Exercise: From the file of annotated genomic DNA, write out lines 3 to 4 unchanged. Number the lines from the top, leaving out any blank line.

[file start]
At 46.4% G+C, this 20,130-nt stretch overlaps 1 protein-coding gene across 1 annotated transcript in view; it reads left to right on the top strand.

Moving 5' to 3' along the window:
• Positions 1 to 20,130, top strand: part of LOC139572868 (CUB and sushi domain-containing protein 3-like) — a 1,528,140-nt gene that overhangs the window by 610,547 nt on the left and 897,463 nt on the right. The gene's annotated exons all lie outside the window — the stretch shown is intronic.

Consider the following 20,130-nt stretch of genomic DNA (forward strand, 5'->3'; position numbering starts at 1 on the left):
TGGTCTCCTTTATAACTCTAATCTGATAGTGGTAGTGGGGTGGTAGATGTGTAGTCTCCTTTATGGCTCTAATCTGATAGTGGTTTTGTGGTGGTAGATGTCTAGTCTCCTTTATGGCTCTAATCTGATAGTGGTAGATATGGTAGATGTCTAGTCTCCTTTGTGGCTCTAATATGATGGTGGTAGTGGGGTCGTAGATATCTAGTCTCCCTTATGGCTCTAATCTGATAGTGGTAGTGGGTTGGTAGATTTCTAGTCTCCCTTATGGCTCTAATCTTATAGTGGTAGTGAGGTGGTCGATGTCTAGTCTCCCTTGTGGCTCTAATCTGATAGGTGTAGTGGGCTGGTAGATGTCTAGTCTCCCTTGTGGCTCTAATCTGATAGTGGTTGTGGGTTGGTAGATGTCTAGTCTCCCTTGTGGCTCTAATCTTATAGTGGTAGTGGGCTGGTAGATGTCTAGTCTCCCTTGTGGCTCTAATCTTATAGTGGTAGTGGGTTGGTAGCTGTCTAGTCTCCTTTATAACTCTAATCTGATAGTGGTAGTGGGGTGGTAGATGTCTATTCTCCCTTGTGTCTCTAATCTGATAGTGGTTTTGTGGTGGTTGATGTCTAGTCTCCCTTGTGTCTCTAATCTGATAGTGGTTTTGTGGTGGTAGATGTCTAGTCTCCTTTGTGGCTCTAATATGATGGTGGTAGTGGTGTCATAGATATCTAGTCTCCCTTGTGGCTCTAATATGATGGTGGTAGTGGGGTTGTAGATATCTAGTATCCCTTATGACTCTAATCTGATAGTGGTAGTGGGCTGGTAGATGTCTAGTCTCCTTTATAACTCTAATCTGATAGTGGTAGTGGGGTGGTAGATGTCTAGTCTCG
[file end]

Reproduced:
• Positions 1 to 20,130, top strand: part of LOC139572868 (CUB and sushi domain-containing protein 3-like) — a 1,528,140-nt gene that overhangs the window by 610,547 nt on the left and 897,463 nt on the right. The gene's annotated exons all lie outside the window — the stretch shown is intronic.

Consider the following 20,130-nt stretch of genomic DNA (forward strand, 5'->3'; position numbering starts at 1 on the left):